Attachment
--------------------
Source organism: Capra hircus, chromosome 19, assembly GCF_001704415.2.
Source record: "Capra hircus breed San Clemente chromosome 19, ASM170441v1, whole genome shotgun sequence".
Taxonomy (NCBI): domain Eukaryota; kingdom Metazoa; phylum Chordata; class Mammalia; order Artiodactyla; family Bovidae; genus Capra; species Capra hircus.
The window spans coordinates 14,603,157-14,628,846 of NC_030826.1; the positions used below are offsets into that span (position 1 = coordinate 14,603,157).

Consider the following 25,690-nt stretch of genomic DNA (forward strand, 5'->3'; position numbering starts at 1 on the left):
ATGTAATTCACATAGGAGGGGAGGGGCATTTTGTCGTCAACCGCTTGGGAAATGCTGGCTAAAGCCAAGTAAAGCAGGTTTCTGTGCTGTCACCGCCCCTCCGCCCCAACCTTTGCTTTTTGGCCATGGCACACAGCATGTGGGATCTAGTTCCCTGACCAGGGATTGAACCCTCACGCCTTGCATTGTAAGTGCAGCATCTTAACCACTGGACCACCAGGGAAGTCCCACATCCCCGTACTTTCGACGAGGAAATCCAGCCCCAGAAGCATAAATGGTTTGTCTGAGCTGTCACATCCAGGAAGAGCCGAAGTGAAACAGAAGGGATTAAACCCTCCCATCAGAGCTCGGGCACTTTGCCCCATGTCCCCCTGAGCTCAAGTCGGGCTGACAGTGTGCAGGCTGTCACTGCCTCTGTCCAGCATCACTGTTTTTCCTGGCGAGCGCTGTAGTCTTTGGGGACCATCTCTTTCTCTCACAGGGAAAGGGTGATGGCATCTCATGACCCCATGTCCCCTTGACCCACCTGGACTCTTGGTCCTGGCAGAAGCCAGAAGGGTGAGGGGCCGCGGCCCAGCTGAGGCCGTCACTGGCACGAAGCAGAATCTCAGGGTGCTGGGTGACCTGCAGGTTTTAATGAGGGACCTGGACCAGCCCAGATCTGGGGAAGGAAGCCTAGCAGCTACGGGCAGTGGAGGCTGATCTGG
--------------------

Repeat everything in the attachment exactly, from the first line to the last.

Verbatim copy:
Source organism: Capra hircus, chromosome 19, assembly GCF_001704415.2.
Source record: "Capra hircus breed San Clemente chromosome 19, ASM170441v1, whole genome shotgun sequence".
Taxonomy (NCBI): domain Eukaryota; kingdom Metazoa; phylum Chordata; class Mammalia; order Artiodactyla; family Bovidae; genus Capra; species Capra hircus.
The window spans coordinates 14,603,157-14,628,846 of NC_030826.1; the positions used below are offsets into that span (position 1 = coordinate 14,603,157).

Consider the following 25,690-nt stretch of genomic DNA (forward strand, 5'->3'; position numbering starts at 1 on the left):
ATGTAATTCACATAGGAGGGGAGGGGCATTTTGTCGTCAACCGCTTGGGAAATGCTGGCTAAAGCCAAGTAAAGCAGGTTTCTGTGCTGTCACCGCCCCTCCGCCCCAACCTTTGCTTTTTGGCCATGGCACACAGCATGTGGGATCTAGTTCCCTGACCAGGGATTGAACCCTCACGCCTTGCATTGTAAGTGCAGCATCTTAACCACTGGACCACCAGGGAAGTCCCACATCCCCGTACTTTCGACGAGGAAATCCAGCCCCAGAAGCATAAATGGTTTGTCTGAGCTGTCACATCCAGGAAGAGCCGAAGTGAAACAGAAGGGATTAAACCCTCCCATCAGAGCTCGGGCACTTTGCCCCATGTCCCCCTGAGCTCAAGTCGGGCTGACAGTGTGCAGGCTGTCACTGCCTCTGTCCAGCATCACTGTTTTTCCTGGCGAGCGCTGTAGTCTTTGGGGACCATCTCTTTCTCTCACAGGGAAAGGGTGATGGCATCTCATGACCCCATGTCCCCTTGACCCACCTGGACTCTTGGTCCTGGCAGAAGCCAGAAGGGTGAGGGGCCGCGGCCCAGCTGAGGCCGTCACTGGCACGAAGCAGAATCTCAGGGTGCTGGGTGACCTGCAGGTTTTAATGAGGGACCTGGACCAGCCCAGATCTGGGGAAGGAAGCCTAGCAGCTACGGGCAGTGGAGGCTGATCTGG